Numeracy Evening for Parents


Mathematics in New Zealand Curriculum

In 1992 the Ministry of Education revised the mathematics curriculum. The curriculum is divided into five learning areas, (Geometry, Algebra, Measurement, Statistics and Number) and 3 processes (Problem Solving, Developing Logic and Reasoning and Communicating Mathematical Ideas). The ENP and ANP programmes focus on Number as being the key to all other strands.
A Number Framework has been established to help teachers, parents, and students to understand the requirements of the Number strand from Mathematics in the New Zealand Curriculum. There are two main sections to the framework, the distinction is made between strategy and knowledge. The Strategy section describes the mental processes students use to estimate answers and solve operational problems with numbers. The Knowledge section describes the key items of knowledge that students need to learn.
It’s important that students make progress in both sections of the framework. Strong knowledge is essential for students to broaden their strategies across a full range of numbers, and knowledge is often an essential prerequisite for the development of more advanced strategies.      

         Strategy               creates new knowledge through use→                         Knowledge 
                                         ←provides the foundation for strategies

       An overview of the Strategy Stages
For the descriptions of the strategies that students use at each stage, please refer to the submenus. 


An Overview of the Knowledge Section of the Framework

The knowledge section of the framework outlines the important items of knowledge that students should learn as they progress through the strategy stages. This knowledge plays a critical role in students applying their available strategies with proficiency and fluency across all the numbers and problem types that they may encounter.In the framework, knowledge is categorised under four content domains: Number Identification, Number Sequence and Order, Grouping/Place Value, Basic Facts, and Written Recording.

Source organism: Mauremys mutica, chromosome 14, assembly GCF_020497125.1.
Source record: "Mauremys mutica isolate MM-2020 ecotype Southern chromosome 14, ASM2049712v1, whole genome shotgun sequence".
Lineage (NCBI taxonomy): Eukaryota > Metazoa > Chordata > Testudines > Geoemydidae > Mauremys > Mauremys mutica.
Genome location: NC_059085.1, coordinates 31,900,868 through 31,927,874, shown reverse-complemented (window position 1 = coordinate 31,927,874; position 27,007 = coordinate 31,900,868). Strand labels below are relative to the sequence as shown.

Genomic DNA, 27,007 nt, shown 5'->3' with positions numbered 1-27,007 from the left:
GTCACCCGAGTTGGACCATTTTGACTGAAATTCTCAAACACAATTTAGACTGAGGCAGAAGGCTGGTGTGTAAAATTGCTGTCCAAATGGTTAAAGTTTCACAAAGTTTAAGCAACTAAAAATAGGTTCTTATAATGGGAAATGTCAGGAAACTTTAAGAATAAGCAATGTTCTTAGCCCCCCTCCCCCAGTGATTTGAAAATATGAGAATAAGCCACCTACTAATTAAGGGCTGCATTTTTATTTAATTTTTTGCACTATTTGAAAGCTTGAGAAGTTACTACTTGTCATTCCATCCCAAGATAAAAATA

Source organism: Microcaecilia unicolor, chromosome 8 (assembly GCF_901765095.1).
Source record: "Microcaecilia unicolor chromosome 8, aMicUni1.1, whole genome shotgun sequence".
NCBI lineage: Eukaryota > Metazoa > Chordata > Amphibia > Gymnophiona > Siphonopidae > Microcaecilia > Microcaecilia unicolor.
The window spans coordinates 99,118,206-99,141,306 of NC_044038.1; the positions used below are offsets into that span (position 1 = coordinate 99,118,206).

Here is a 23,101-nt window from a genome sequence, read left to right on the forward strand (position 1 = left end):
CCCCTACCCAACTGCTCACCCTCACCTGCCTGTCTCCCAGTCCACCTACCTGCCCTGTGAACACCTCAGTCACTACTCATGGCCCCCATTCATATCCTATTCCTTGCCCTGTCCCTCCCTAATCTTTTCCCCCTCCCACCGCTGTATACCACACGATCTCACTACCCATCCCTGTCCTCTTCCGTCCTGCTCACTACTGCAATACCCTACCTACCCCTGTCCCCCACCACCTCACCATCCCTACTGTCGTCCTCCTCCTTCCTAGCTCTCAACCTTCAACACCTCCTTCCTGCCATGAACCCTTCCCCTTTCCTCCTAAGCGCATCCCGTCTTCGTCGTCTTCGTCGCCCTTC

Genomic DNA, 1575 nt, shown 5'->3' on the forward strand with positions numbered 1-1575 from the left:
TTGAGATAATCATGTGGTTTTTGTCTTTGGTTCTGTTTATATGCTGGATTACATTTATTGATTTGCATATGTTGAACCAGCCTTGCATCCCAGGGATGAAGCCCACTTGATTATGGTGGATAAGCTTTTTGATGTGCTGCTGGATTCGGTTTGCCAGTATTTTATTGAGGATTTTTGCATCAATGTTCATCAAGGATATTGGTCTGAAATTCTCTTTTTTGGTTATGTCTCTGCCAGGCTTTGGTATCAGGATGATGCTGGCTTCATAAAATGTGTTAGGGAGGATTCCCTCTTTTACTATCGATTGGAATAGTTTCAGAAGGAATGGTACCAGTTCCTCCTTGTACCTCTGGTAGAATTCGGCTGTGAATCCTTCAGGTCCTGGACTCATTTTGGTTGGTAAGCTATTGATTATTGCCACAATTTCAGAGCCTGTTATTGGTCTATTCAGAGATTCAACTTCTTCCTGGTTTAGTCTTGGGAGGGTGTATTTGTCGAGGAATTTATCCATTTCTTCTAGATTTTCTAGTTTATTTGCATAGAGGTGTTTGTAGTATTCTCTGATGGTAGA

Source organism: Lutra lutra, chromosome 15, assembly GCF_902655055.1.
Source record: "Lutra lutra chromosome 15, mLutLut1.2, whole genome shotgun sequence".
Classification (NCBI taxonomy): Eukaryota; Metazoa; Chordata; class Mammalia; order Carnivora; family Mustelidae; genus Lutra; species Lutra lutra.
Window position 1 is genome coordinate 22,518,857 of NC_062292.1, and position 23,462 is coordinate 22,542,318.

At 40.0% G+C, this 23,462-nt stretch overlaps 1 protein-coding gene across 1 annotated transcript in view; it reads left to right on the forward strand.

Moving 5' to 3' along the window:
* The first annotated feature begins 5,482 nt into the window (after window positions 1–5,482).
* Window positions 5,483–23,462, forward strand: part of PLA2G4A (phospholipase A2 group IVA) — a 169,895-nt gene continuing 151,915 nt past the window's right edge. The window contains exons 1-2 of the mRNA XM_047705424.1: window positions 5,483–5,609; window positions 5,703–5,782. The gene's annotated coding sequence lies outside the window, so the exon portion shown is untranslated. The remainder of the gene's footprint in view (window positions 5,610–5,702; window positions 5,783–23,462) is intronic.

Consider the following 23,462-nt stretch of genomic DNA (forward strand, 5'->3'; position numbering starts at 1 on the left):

Students should not be exposed to standard writtenalgorithms (working form) until they use part-whole mental strategies. Premature exposure to working formsrestricts students’ ability and desire to use mental strategies. This inhibits their development of number sense. However, in time, written methods must become part of student’s calculation repertoire.

Basic fact knowledge is critical. The Number Framework emphasises that the process of deriving number facts using mental strategies is important in coming to know and apply these facts. It also demands that students come to know a broader range of facts than previously, including groupings of numbers, and that they have knowledge of factors of numbers and decimal and fraction conversions at the higher stages. 

 How can I help my child? 
There are lots of things you can do to help and support your child with their numeracy education. These include: 

  • Discussing what everyday numbers mean.
For example: When numbers ‘pop’ up in conversations, use these as opportunities to talk about the numbers……”The goal shoot for the Silver Ferns is 1.97m tall.” ”Is that taller than you Dad?”……..”It says here that a kiwi’s egg weighs about ¼ the weight of the mother”. Is that the same for a hen Mum?” 

  • Play mathematical games together.
Snakes and Ladders and games that require counting or adding using a dice or two are a great way to practice using numbers (and do something as a family). Ask your children to teach you a game they play at school. Most games don’t require special equipment and with a couple of dice and a few counters, you can play a vast array of games. 

  • Work together on problems around the house.
Ask questions about everyday things you are doing. For example: “We have 7 eggs in this tray and 9 in this tray. How many do we have altogether?” ………” This recipe makes enough for 4 people, but we will have 10 people for dinner tonight. What should we do?” 

  • Take an interest in how your child figures things out.
Ask how they got their answers and DON’T accept the ‘I don’t know’ response. Really listen to how they got their answers and get them to explain it so you understand. For example: “How did you get that answer?” “To work out 45 + 28, I go 45+30=75 and take 2 off.”…….. “I took longer to work the answer out than you. How did you do it?” “To do 27 x 3, I third and treble. I did 27 ÷ 3 = 9 and 3 x 3 = 9, so 9 x 9 = 81. I could also have done 30 x 3 = 90 and then take off 3x3 =9. 90 – 9 = 81. The chainsaw method would also work. 20 x 3 = 60 and 7 x 3 = 21. 60 + 21 = 81”